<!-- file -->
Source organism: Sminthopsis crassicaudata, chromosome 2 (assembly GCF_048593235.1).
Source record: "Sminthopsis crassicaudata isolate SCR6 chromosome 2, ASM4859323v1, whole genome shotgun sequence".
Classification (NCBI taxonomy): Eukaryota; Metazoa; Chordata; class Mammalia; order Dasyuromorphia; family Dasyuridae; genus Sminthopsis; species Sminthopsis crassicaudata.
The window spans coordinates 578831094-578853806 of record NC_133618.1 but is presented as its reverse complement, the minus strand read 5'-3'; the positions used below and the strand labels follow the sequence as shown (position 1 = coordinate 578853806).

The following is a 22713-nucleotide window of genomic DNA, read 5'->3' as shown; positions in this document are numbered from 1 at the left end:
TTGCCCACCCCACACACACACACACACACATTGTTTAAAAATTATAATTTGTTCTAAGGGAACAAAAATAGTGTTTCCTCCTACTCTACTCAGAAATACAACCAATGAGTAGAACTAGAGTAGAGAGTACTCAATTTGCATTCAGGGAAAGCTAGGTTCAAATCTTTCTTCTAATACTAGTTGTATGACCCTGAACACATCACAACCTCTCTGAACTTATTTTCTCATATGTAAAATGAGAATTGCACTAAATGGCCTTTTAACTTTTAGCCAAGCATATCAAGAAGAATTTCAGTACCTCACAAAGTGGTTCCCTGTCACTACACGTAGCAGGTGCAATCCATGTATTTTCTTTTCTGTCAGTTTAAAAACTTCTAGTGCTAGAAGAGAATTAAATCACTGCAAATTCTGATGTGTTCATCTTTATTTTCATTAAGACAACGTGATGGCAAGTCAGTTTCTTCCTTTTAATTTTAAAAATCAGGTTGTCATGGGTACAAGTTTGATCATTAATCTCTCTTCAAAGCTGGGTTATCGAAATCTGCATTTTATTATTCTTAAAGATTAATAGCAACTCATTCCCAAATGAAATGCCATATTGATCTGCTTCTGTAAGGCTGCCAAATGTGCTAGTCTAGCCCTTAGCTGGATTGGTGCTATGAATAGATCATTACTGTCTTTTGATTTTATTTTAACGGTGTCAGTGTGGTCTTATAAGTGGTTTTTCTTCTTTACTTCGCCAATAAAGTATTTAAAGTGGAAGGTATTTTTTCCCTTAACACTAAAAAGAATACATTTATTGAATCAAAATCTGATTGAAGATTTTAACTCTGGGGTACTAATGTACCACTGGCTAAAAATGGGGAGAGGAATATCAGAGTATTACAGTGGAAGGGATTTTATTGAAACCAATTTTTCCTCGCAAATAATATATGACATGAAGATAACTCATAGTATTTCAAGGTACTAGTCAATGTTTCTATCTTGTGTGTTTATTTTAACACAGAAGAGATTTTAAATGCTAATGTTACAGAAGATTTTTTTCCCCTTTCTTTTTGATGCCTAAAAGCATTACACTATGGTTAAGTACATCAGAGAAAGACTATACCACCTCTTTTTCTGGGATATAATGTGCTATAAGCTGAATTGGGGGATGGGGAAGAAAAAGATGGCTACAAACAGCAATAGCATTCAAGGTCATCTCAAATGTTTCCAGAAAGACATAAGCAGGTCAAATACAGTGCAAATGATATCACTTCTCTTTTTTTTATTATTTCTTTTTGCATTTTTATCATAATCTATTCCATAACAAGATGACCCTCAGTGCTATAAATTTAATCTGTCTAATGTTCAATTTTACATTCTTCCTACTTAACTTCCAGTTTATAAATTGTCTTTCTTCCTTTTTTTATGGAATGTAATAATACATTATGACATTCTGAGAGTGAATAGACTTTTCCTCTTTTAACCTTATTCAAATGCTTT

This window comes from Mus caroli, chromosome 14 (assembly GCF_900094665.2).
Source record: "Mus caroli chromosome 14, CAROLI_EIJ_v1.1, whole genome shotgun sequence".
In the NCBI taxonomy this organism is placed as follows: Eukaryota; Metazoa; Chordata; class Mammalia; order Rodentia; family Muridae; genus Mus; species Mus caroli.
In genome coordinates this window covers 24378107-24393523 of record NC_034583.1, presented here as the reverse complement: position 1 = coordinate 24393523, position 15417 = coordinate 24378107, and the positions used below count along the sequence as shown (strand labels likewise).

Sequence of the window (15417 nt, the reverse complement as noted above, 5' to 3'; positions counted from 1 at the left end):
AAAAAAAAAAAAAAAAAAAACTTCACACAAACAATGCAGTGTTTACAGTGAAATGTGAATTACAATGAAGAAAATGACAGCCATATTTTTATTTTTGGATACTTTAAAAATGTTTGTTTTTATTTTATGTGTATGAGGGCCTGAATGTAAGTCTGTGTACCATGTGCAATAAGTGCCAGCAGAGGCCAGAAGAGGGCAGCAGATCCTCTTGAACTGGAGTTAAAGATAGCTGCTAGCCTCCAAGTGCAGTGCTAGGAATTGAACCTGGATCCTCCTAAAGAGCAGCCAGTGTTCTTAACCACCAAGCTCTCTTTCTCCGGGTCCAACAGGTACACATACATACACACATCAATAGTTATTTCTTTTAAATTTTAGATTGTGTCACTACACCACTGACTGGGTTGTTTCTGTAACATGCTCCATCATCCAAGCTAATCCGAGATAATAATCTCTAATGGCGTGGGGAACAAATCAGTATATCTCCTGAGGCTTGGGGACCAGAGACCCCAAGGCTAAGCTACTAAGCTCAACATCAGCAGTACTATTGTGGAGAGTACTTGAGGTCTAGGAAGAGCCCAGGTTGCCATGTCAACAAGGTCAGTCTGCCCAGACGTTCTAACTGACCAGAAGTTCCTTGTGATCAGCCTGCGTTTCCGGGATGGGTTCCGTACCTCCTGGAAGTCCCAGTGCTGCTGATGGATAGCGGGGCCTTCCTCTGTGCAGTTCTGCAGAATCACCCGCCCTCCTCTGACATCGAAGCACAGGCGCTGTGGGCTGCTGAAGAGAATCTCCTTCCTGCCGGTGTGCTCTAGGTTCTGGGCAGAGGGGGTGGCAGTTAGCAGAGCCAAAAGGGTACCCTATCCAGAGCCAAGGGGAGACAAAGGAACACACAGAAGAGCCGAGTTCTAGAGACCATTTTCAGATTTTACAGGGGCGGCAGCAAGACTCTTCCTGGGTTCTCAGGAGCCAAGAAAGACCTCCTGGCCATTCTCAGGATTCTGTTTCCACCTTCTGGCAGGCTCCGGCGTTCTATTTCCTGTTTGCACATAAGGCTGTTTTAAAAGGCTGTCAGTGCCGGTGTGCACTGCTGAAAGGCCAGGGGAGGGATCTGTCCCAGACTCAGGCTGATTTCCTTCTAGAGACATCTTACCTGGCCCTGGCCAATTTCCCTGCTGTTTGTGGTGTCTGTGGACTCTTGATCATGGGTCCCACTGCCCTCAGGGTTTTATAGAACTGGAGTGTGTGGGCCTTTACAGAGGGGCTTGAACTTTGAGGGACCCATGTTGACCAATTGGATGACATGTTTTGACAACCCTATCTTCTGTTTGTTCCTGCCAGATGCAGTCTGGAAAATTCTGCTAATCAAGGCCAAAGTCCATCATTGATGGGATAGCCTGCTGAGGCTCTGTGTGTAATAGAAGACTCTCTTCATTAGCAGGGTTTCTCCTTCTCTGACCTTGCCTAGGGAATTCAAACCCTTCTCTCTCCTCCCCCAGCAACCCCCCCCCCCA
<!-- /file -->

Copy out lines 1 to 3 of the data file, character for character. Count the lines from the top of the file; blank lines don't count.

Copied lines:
Source organism: Sminthopsis crassicaudata, chromosome 2 (assembly GCF_048593235.1).
Source record: "Sminthopsis crassicaudata isolate SCR6 chromosome 2, ASM4859323v1, whole genome shotgun sequence".
Classification (NCBI taxonomy): Eukaryota; Metazoa; Chordata; class Mammalia; order Dasyuromorphia; family Dasyuridae; genus Sminthopsis; species Sminthopsis crassicaudata.